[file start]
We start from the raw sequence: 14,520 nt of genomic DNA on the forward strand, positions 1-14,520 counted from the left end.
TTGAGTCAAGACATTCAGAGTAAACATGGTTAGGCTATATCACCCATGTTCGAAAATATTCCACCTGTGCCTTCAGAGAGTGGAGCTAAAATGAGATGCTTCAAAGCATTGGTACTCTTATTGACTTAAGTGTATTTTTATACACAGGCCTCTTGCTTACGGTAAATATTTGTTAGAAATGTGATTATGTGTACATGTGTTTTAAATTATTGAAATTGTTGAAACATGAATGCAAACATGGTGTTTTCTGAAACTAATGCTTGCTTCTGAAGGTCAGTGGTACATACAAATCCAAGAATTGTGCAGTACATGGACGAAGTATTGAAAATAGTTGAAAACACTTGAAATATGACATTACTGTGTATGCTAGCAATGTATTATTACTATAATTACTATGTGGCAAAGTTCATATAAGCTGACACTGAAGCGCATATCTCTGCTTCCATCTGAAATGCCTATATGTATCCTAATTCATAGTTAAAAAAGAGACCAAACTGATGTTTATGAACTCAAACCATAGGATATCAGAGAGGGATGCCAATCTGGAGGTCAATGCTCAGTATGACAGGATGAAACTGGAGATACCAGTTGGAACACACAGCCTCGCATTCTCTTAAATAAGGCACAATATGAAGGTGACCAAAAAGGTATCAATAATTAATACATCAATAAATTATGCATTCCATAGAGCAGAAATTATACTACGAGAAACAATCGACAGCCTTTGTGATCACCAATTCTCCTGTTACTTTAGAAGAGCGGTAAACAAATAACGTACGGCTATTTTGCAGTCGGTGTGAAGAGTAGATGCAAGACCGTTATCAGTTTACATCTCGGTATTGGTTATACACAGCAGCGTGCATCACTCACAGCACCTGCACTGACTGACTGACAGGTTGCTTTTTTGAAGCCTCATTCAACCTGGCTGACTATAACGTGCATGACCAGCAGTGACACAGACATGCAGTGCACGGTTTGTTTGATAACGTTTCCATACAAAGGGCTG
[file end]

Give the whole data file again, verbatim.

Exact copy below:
We start from the raw sequence: 14,520 nt of genomic DNA on the forward strand, positions 1-14,520 counted from the left end.
TTGAGTCAAGACATTCAGAGTAAACATGGTTAGGCTATATCACCCATGTTCGAAAATATTCCACCTGTGCCTTCAGAGAGTGGAGCTAAAATGAGATGCTTCAAAGCATTGGTACTCTTATTGACTTAAGTGTATTTTTATACACAGGCCTCTTGCTTACGGTAAATATTTGTTAGAAATGTGATTATGTGTACATGTGTTTTAAATTATTGAAATTGTTGAAACATGAATGCAAACATGGTGTTTTCTGAAACTAATGCTTGCTTCTGAAGGTCAGTGGTACATACAAATCCAAGAATTGTGCAGTACATGGACGAAGTATTGAAAATAGTTGAAAACACTTGAAATATGACATTACTGTGTATGCTAGCAATGTATTATTACTATAATTACTATGTGGCAAAGTTCATATAAGCTGACACTGAAGCGCATATCTCTGCTTCCATCTGAAATGCCTATATGTATCCTAATTCATAGTTAAAAAAGAGACCAAACTGATGTTTATGAACTCAAACCATAGGATATCAGAGAGGGATGCCAATCTGGAGGTCAATGCTCAGTATGACAGGATGAAACTGGAGATACCAGTTGGAACACACAGCCTCGCATTCTCTTAAATAAGGCACAATATGAAGGTGACCAAAAAGGTATCAATAATTAATACATCAATAAATTATGCATTCCATAGAGCAGAAATTATACTACGAGAAACAATCGACAGCCTTTGTGATCACCAATTCTCCTGTTACTTTAGAAGAGCGGTAAACAAATAACGTACGGCTATTTTGCAGTCGGTGTGAAGAGTAGATGCAAGACCGTTATCAGTTTACATCTCGGTATTGGTTATACACAGCAGCGTGCATCACTCACAGCACCTGCACTGACTGACTGACAGGTTGCTTTTTTGAAGCCTCATTCAACCTGGCTGACTATAACGTGCATGACCAGCAGTGACACAGACATGCAGTGCACGGTTTGTTTGATAACGTTTCCATACAAAGGGCTG